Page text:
What 10 Years of Charity Property Has Taught Me
Posted 1 year ago by Jonathan Vanstone-Walker
What the Last 10 Years Has Taught Me: Charity, Property, and How You Can Position Yourself for the Next Decade
It is more than a decade since the last recession and, naturally, some of the lessons learnt during that time may have been forgotten as economic difficulties subsided. Now that Covid-19 has created a new era of economic disruption, it is a reminder that tough markets can bring both hardship and opportunity. So how can your charity benefit?
Third Sector Property was founded shortly after the worst recession in living memory and I joined the business more than nine years ago, while the economy was still trying to recover. Our company mission was to help charities save money on their property costs. Since then my colleagues and I have saved millions of pounds for our charity clients. These are some of the lessons that I learnt at the time, and which I feel are most relevant in the current market.
The Return to a Buyer’s Market?
One of the main ways that charities can benefit from current circumstances is through a lack of competition. There will simply not be the same number of people interested in a building or opportunity. This means that property owners will eventually adjust how they perceive the market, but this psychological shift takes time to occur. Given that economic crises happen quickly, there is often a delay between the crisis event and new, more tenant-friendly, market terms being established. During the last recession this took about three years, from the collapse of Lehman Brothers in 2008 to what is generally considered the trough of the UK commercial property sector in 2011-12, which also coincided with my start at Third Sector Property.
The main way that this crisis is different from the last is the precipitous rate of economic decline. We do not yet know whether the recovery will be equally as sharp (a v-shaped recession). However, there is some hope amongst landlords that this preferred scenario will materialise. Until it does not, market terms are unlikely to change substantially.
Adjusting to the New Normal
I do not think that the best deals will result from the immediate economic crisis, but rather the longer-term, structural change that is likely to result. From my own experience of working with clients throughout the current period, floorspace requirements are being seriously reconsidered. We have all had our remote systems stress-tested, and processes seem to have emerged relatively unscathed. The need to reduce overheads combined with effective remote working practices is likely to reduce the demand for office space. This is a conversation that is no doubt occurring at Board meetings throughout the country.
This will manifest itself in increased volumes of tenant space being marketed during the second half of 2020 and beyond. These opportunities offer much value to new tenants. Typically they have been fully furnished by the previous occupant, meaning that costs of occupation are low. Additionally, the lessor is seeking to mitigate costs, rather than increase value, and will be far more likely to offer generous incentives. Anyone in the market for new space should be actively seeking out these opportunities as they arise.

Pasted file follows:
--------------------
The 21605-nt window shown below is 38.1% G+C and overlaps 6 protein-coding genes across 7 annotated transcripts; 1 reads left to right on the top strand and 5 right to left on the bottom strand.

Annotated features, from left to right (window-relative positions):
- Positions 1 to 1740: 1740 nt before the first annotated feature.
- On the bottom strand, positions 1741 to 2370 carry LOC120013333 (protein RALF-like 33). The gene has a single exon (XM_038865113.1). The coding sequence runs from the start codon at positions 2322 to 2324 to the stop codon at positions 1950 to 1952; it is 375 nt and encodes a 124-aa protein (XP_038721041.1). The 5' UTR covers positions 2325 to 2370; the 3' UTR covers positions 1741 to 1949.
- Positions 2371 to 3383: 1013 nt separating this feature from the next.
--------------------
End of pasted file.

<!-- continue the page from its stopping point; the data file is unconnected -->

The conventional leasing model was also being disrupted prior to this crisis. In the office sector there was a clear shift to shorter, more flexible leases on fitted space. It was becoming clear that the winners in the sector would be landlords who embraced the concept of tenants being treated as customers rather than serfs. This will only continue as the office becomes smaller and needs to work harder to justify its cost. It also means that there will be opportunities for charities on conventional space. Landlords without the means or ability to offer modern space will have no choice but to discount, in some cases considerably.
Charity retailers have also enjoyed success with boutique style units, which have rejuvenated the sector’s image and allowed access to some high-profile schemes. One example is Shelter’s boutique store in King Cross’ Coal Drops Yard. More of these opportunities will inevitably be available to charities.
Existing Leases and Portfolios
The key to benefiting as a tenant is a proactive mindset. All lease events should be considered as opportunities to derive material benefit, but break options and lease expiries offer the best prospects.
With a portfolio, start with the properties with the highest occupancy costs and work down from there. Using your tenancy schedule, sort the properties by annual rent from high to low. Work on the top three to five leases as a starting point. These will have the greatest impact and maximise returns on your efforts. A London head office has an annual rent many times higher than a regional retail unit and is your best opportunity to make savings.
For those higher-value properties, look for lease events in the short to medium term. Anything within three years is a real opportunity. Don’t wait for these events to approach. Be proactive and make the first move.
I recently worked with a charity which had a break option approaching on a London headquarters building. Once the break option passed, the lease would have continued for another five years. Working with this client, a new, flexible break option was agreed following an initial two-year period. The landlord also agreed to a 10% rental reduction for the first year of this new arrangement. This represented a great outcome for both parties. The landlord maintained its income in a difficult market and the tenant achieved both a saving and introduced significant flexibility.